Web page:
Helsinki, 1 October, 2002 — The hot topic in Finland in October is eAccessability. It is increasingly important to make the services and products of the information society accessible to everyone, including elderly people and people with disabilities, and in different situations, including mobile access.
It is increasingly important to make the services and products of the information society accessible to everyone, including elderly people and people with disabilities, and in different situations, including mobile access. Best practices for this need to be documented and disseminated, and good examples and working models need to be developed. This was emphasized in the presentation by Erkki Liikanen, the European Commissioner for Enterprise and Information society, in the official kick-off event of the Finnish Design for All (DfA) network on September 23rd, 2002. Among the national parts of the European Design for All e-Accessibility Network (EdeAN), the Finnish network has the best coverage of expertise, and it already has activities including the preparation of online courses and other materials, seminars, brochures, and work on creating accessible eLearning environments.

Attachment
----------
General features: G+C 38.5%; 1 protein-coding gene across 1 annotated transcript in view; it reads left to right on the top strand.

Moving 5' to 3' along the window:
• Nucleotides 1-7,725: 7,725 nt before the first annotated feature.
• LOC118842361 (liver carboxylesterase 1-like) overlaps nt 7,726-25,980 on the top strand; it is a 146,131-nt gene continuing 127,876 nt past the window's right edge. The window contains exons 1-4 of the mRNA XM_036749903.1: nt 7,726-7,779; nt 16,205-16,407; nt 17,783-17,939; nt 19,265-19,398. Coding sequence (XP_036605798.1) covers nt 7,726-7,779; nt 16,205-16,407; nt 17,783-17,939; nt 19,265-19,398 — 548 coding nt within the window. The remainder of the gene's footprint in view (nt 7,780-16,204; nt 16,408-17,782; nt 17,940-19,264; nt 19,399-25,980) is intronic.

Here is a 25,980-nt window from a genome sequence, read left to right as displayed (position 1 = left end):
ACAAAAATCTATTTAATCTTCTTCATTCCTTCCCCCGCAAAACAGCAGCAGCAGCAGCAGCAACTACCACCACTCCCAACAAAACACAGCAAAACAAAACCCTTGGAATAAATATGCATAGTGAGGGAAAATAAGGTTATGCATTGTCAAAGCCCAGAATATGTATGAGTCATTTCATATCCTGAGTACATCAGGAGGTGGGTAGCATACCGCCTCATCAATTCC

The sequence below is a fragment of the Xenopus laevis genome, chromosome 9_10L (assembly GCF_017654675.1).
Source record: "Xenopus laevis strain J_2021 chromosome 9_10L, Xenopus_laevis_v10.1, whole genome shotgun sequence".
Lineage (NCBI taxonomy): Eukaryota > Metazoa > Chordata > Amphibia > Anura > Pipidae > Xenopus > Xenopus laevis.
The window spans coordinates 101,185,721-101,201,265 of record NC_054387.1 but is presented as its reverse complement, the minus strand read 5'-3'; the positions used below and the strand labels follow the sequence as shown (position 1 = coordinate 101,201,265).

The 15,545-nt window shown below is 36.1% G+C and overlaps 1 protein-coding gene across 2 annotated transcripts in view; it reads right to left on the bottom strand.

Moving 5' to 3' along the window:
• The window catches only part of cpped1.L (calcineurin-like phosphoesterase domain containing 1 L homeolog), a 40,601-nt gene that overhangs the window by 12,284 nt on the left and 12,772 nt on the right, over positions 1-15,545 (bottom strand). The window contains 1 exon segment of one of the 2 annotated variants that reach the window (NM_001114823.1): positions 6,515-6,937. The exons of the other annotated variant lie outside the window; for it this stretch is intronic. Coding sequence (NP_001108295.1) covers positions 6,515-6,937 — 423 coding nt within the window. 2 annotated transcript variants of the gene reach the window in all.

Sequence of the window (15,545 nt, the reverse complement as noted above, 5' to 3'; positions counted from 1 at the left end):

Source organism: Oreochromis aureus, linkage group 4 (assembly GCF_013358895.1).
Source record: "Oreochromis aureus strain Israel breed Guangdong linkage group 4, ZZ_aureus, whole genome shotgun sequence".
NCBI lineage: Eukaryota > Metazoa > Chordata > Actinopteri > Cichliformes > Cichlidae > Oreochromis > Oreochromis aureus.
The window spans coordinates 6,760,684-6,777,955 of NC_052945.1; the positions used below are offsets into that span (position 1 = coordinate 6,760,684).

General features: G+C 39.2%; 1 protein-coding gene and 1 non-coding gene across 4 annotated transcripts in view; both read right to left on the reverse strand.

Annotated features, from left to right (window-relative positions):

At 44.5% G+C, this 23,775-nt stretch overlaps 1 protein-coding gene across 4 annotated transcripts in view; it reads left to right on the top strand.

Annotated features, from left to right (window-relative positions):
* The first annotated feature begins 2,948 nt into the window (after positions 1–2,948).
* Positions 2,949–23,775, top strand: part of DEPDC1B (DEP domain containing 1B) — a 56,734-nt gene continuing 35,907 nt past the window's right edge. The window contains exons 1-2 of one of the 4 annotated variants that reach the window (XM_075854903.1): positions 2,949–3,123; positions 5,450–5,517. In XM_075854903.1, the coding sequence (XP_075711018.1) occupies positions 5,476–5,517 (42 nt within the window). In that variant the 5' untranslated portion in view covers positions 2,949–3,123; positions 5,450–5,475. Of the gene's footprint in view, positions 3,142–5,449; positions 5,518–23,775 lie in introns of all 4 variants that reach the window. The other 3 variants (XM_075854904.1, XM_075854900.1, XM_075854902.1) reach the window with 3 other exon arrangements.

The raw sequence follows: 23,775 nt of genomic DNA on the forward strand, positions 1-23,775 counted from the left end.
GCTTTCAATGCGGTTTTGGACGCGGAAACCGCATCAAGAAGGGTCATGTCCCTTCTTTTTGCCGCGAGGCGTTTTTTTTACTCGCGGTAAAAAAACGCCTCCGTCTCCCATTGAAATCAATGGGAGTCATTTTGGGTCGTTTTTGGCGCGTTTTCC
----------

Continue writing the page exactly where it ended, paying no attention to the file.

Web Accessibility Explained
A guide to Web accessibility and Design for All has been prepared at TIEKE (Finnish information society development centre) and published on the Diffuse pages. Diffuse is a joint project by TIEKE, IC Focus, and The SGML Centre, funded by the European commission, and it publishes guidance and reference material on information society technologies and their standards.
The guide explains how accessibility of the built environment has counterparts in information society services and products and why these aspects, e-accessibility, are increasingly important. Information technology can help people overcome physical and other limitations; but unless designed properly, Web pages and other IT services can be inaccessible to a large number of people. To take a simple example, the rather common approach of constructing the main page of a Web site from images makes its completely inaccessible to the blind, unless the simple precaution of providing textual alternatives to each image has been taken. The guide also discusses the Web Accessibility Initiative (WAI) guidelines and the problems and approaches of implementing them.